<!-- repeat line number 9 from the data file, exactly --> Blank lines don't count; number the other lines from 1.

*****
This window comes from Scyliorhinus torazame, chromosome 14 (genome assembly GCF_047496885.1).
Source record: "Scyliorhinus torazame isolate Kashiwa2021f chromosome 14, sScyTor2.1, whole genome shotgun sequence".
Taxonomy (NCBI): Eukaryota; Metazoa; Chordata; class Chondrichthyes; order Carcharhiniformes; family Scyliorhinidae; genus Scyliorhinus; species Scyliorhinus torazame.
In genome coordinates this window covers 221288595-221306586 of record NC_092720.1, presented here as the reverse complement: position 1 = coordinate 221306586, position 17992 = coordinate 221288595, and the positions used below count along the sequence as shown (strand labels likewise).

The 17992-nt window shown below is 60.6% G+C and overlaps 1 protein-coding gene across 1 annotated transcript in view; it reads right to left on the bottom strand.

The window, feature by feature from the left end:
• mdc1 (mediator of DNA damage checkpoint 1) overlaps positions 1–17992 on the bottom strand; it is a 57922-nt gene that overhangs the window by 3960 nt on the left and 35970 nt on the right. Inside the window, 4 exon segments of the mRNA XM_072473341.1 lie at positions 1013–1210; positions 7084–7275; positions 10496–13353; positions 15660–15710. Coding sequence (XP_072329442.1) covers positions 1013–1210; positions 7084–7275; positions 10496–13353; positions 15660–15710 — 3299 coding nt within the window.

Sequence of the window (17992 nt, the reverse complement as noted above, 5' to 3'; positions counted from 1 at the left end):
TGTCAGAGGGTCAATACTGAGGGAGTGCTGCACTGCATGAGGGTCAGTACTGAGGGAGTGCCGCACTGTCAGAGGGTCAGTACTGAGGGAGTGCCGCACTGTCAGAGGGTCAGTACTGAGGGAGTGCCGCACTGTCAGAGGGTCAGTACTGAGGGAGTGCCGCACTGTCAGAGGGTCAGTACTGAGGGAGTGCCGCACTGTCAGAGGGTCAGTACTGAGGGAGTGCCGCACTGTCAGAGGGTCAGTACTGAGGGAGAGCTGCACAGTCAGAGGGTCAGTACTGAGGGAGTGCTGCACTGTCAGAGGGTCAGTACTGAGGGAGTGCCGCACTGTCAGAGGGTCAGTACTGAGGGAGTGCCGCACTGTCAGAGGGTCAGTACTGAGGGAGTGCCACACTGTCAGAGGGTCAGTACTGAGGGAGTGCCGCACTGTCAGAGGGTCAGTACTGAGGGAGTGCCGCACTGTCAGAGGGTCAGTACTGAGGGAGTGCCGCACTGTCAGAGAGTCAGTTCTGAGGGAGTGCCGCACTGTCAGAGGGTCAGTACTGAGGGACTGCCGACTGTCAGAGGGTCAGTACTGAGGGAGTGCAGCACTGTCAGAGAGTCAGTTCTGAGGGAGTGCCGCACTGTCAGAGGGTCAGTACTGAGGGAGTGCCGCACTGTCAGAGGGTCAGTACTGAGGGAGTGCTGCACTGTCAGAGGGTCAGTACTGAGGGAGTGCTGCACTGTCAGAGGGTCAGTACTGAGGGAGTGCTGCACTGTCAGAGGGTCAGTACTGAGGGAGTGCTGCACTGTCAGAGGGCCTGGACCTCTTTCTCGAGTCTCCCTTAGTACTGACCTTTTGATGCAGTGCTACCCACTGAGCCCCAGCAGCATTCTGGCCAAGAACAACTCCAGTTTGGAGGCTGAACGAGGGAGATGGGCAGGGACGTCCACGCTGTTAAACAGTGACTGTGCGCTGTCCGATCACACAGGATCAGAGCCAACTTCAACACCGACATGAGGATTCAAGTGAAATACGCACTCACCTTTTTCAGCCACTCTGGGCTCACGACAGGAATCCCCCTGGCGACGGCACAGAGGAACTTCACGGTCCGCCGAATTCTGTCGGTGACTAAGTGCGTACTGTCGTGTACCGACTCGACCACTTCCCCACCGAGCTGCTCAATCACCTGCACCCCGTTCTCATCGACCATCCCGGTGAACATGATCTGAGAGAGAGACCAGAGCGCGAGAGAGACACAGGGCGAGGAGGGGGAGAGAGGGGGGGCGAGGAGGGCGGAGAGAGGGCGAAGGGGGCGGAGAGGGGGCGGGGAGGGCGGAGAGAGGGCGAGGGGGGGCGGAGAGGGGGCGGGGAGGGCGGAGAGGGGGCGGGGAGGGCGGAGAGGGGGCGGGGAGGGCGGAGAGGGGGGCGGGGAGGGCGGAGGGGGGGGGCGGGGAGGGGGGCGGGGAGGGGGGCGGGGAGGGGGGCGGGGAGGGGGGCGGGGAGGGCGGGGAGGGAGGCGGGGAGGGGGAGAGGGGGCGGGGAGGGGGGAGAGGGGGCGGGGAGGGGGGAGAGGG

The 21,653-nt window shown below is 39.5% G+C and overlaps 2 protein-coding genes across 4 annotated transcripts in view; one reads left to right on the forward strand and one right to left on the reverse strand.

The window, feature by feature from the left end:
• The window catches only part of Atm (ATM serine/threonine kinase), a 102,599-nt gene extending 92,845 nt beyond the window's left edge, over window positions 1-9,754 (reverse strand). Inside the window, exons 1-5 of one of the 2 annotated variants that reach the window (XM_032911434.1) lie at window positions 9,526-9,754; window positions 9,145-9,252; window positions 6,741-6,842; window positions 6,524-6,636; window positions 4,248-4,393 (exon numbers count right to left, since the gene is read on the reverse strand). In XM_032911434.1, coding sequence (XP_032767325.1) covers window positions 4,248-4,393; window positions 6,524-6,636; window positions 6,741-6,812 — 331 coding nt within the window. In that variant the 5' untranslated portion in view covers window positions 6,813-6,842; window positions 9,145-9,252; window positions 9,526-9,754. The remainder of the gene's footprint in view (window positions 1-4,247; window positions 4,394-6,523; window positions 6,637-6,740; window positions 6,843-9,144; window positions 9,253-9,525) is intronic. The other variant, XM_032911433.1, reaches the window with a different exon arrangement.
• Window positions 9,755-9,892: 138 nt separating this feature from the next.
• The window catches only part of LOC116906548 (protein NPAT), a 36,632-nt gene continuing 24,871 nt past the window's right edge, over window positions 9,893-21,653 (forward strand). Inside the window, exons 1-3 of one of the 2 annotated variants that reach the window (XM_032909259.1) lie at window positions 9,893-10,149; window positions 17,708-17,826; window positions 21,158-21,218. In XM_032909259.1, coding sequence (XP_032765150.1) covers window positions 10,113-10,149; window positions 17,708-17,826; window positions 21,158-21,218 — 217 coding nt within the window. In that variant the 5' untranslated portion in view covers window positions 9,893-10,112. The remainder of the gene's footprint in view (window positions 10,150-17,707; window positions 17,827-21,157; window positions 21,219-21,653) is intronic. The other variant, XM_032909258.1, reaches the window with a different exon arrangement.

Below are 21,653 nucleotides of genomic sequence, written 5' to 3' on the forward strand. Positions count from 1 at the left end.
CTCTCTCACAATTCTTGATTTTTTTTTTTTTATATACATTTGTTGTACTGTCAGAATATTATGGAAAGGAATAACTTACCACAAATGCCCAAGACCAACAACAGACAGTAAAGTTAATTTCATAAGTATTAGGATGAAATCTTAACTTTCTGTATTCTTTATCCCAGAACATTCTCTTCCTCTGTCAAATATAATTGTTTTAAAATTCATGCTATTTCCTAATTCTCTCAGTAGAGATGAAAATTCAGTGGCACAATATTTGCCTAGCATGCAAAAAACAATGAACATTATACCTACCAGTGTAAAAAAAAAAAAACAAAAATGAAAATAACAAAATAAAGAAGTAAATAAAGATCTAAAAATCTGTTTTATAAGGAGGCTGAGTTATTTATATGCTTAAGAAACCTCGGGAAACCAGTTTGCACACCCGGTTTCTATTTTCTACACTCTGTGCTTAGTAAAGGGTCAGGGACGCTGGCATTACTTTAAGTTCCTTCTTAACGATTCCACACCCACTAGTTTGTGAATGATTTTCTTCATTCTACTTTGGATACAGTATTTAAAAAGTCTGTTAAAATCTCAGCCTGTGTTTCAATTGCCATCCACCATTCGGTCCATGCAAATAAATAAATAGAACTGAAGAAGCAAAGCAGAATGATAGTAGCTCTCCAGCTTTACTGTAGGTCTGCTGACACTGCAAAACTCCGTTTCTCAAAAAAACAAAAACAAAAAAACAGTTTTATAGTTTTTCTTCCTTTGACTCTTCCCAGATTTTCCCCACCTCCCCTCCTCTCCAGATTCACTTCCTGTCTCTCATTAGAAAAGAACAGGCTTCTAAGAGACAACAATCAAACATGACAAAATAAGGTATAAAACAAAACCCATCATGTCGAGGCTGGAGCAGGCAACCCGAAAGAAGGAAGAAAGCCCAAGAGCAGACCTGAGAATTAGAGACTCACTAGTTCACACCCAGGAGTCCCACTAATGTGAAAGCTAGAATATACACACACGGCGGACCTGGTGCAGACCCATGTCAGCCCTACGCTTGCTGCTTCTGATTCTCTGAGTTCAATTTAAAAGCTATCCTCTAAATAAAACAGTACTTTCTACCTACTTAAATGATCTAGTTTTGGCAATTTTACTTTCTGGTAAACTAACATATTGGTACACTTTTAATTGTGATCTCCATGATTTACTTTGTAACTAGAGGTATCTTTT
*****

TGTCAGAGGGTCAATACTGAGGGAGTGCTGCACTGCATGAGGGTCAGTACTGAGGGAGTGCCGCACTGTCAGAGGGTCAGTACTGAGGGAGTGCCGCACTGTCAGAGGGTCAGTACTGAGGGAGTGCCGCACTGTCAGAGGGTCAGTACTGAGGGAGTGCCGCACTGTCAGAGGGTCAGTACTGAGGGAGTGCCGCACTGTCAGAGGGTCAGTACTGAGGGAGTGCCGCACTGTCAGAGGGTCAGTACTGAGGGAGAGCTGCACAGTCAGAGGGTCAGTACTGAGGGAGTGCTGCACTGTCAGAGGGTCAGTACTGAGGGAGTGCCGCACTGTCAGAGGGTCAGTACTGAGGGAGTGCCGCACTGTCAGAGGGTCAGTACTGAGGGAGTGCCACACTGTCAGAGGGTCAGTACTGAGGGAGTGCCGCACTGTCAGAGGGTCAGTACTGAGGGAGTGCCGCACTGTCAGAGGGTCAGTACTGAGGGAGTGCCGCACTGTCAGAGAGTCAGTTCTGAGGGAGTGCCGCACTGTCAGAGGGTCAGTACTGAGGGACTGCCGACTGTCAGAGGGTCAGTACTGAGGGAGTGCAGCACTGTCAGAGAGTCAGTTCTGAGGGAGTGCCGCACTGTCAGAGGGTCAGTACTGAGGGAGTGCCGCACTGTCAGAGGGTCAGTACTGAGGGAGTGCTGCACTGTCAGAGGGTCAGTACTGAGGGAGTGCTGCACTGTCAGAGGGTCAGTACTGAGGGAGTGCTGCACTGTCAGAGGGTCAGTACTGAGGGAGTGCTGCACTGTCAGAGGGCCTGGACCTCTTTCTCGAGTCTCCCTTAGTACTGACCTTTTGATGCAGTGCTACCCACTGAGCCCCAGCAGCATTCTGGCCAAGAACAACTCCAGTTTGGAGGCTGAACGAGGGAGATGGGCAGGGACGTCCACGCTGTTAAACAGTGACTGTGCGCTGTCCGATCACACAGGATCAGAGCCAACTTCAACACCGACATGAGGATTCAAGTGAAATACGCACTCACCTTTTTCAGCCACTCTGGGCTCACGACAGGAATCCCCCTGGCGACGGCACAGAGGAACTTCACGGTCCGCCGAATTCTGTCGGTGACTAAGTGCGTACTGTCGTGTACCGACTCGACCACTTCCCCACCGAGCTGCTCAATCACCTGCACCCCGTTCTCATCGACCATCCCGGTGAACATGATCTGAGAGAGAGACCAGAGCGCGAGAGAGACACAGGGCGAGGAGGGGGAGAGAGGGGGGGCGAGGAGGGCGGAGAGAGGGCGAAGGGGGCGGAGAGGGGGCGGGGAGGGCGGAGAGAGGGCGAGGGGGGGCGGAGAGGGGGCGGGGAGGGCGGAGAGGGGGCGGGGAGGGCGGAGAGGGGGCGGGGAGGGCGGAGAGGGGGGCGGGGAGGGCGGAGGGGGGGGGCGGGGAGGGGGGCGGGGAGGGGGGCGGGGAGGGGGGCGGGGAGGGGGGCGGGGAGGGCGGGGAGGGAGGCGGGGAGGGGGAGAGGGGGCGGGGAGGGGGGAGAGGGGGCGGGGAGGGGGGAGAGGG